A lower estimate of first-quarter US GDP growth at 2.0% may have also affected investor interests in the industrial metals. The latest estimate was below expectations for the period and lower compared to the 2.9% growth in the final quarter of 2017 and in fact the lowest since Q1 of 2017. Economists ascribed poor consumer spending levels and a slower business inventory build for the lackluster performance.
The Trump tax cuts became effective early in Q1 and may not be fully appreciated until the current period, resulting in potentially higher growth in Q2. Also, the Fed’s preferred inflation measure, Personal Consumption Expenditures, rose 2.3% year-on-year in May to top it’s 2% target level which could validate the next rate hike anticipated to be in late-September.
Platinum prices weakened to their lowest value since January 2016 last week when the metal reached $814 an ounce; the price of the metal had previously fallen to a cyclical low of $763 an ounce at the trough of the economic contraction in October 2008.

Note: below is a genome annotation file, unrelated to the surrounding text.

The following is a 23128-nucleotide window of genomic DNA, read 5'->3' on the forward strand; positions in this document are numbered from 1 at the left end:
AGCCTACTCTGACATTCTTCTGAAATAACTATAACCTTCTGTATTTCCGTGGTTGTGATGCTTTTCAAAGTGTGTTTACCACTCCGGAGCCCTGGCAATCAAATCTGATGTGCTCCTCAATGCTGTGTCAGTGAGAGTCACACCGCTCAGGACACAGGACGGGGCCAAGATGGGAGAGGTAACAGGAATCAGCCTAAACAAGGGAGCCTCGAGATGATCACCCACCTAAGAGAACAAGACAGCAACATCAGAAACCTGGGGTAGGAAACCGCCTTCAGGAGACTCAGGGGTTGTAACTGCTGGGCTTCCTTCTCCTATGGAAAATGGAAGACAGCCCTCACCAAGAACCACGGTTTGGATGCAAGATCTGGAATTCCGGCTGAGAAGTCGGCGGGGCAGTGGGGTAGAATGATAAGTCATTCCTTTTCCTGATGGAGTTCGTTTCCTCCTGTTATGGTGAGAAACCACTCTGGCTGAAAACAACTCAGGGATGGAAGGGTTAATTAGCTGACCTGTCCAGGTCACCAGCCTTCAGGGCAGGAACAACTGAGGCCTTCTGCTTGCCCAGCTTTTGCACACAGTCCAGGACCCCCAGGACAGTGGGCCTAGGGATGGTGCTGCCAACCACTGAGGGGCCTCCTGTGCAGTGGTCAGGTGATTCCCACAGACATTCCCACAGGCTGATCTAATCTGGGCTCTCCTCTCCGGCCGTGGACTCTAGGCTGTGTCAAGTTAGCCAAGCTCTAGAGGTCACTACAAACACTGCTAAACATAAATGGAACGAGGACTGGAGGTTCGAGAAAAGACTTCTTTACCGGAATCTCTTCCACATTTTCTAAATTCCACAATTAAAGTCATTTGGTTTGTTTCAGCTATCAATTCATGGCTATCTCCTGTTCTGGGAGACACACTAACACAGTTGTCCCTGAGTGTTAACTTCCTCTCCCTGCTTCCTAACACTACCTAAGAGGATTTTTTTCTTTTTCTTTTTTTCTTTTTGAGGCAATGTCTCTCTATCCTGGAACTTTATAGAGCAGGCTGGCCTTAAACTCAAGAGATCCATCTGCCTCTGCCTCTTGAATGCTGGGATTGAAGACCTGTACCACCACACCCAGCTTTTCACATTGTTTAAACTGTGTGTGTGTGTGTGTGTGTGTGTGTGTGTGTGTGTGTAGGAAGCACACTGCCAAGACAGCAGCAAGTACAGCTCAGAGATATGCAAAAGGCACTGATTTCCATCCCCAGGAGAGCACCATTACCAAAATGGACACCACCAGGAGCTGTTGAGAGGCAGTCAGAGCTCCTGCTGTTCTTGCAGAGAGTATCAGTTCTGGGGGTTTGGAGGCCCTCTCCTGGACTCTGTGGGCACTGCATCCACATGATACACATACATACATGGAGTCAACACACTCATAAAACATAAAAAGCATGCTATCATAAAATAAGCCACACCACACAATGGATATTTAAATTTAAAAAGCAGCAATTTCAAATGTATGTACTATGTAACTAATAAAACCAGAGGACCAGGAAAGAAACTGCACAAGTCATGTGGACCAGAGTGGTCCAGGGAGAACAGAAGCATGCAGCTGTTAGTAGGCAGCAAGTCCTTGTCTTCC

The precious metals complex as a whole has seen sizable disinvestments in recent months on continued dollar strength but with platinum maintaining a $400 discount to gold and $100 discount to palladium. The rally in the US dollar which began in April and approached a recent high near $1.151/euro, down from an earlier $1.255/euro, continues to exert its influence on metal prices with both platinum and palladium down by nearly $200 an ounce each from early-2018 highs. Platinum averaged $941 an ounce in the first half of 2018, $100 above current value.
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